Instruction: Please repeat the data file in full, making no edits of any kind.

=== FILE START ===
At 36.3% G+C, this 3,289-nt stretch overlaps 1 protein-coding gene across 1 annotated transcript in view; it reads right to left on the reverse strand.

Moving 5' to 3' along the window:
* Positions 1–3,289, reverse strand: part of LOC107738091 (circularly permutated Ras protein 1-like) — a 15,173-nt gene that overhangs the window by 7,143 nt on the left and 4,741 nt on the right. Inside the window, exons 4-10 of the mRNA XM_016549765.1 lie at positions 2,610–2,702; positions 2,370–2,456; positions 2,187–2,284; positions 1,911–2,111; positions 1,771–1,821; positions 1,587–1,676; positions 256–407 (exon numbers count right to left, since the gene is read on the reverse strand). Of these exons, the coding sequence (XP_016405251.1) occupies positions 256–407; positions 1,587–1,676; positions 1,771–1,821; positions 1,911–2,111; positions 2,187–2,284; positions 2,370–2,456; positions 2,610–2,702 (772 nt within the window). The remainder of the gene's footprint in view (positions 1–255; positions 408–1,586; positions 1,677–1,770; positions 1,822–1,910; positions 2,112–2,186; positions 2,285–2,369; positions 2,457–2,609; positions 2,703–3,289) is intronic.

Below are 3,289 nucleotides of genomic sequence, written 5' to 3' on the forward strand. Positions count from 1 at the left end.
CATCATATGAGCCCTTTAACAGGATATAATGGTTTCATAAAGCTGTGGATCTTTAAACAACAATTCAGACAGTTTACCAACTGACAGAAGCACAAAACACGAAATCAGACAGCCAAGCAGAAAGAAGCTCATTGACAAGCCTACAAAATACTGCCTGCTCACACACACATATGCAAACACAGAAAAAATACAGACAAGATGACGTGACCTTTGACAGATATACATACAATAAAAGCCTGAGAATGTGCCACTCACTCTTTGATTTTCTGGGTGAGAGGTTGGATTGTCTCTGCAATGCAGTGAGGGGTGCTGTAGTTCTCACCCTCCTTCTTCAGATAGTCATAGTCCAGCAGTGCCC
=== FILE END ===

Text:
At 36.3% G+C, this 3,289-nt stretch overlaps 1 protein-coding gene across 1 annotated transcript in view; it reads right to left on the reverse strand.

Moving 5' to 3' along the window:
* Positions 1–3,289, reverse strand: part of LOC107738091 (circularly permutated Ras protein 1-like) — a 15,173-nt gene that overhangs the window by 7,143 nt on the left and 4,741 nt on the right. Inside the window, exons 4-10 of the mRNA XM_016549765.1 lie at positions 2,610–2,702; positions 2,370–2,456; positions 2,187–2,284; positions 1,911–2,111; positions 1,771–1,821; positions 1,587–1,676; positions 256–407 (exon numbers count right to left, since the gene is read on the reverse strand). Of these exons, the coding sequence (XP_016405251.1) occupies positions 256–407; positions 1,587–1,676; positions 1,771–1,821; positions 1,911–2,111; positions 2,187–2,284; positions 2,370–2,456; positions 2,610–2,702 (772 nt within the window). The remainder of the gene's footprint in view (positions 1–255; positions 408–1,586; positions 1,677–1,770; positions 1,822–1,910; positions 2,112–2,186; positions 2,285–2,369; positions 2,457–2,609; positions 2,703–3,289) is intronic.

Below are 3,289 nucleotides of genomic sequence, written 5' to 3' on the forward strand. Positions count from 1 at the left end.
CATCATATGAGCCCTTTAACAGGATATAATGGTTTCATAAAGCTGTGGATCTTTAAACAACAATTCAGACAGTTTACCAACTGACAGAAGCACAAAACACGAAATCAGACAGCCAAGCAGAAAGAAGCTCATTGACAAGCCTACAAAATACTGCCTGCTCACACACACATATGCAAACACAGAAAAAATACAGACAAGATGACGTGACCTTTGACAGATATACATACAATAAAAGCCTGAGAATGTGCCACTCACTCTTTGATTTTCTGGGTGAGAGGTTGGATTGTCTCTGCAATGCAGTGAGGGGTGCTGTAGTTCTCACCCTCCTTCTTCAGATAGTCATAGTCCAGCAGTGCCC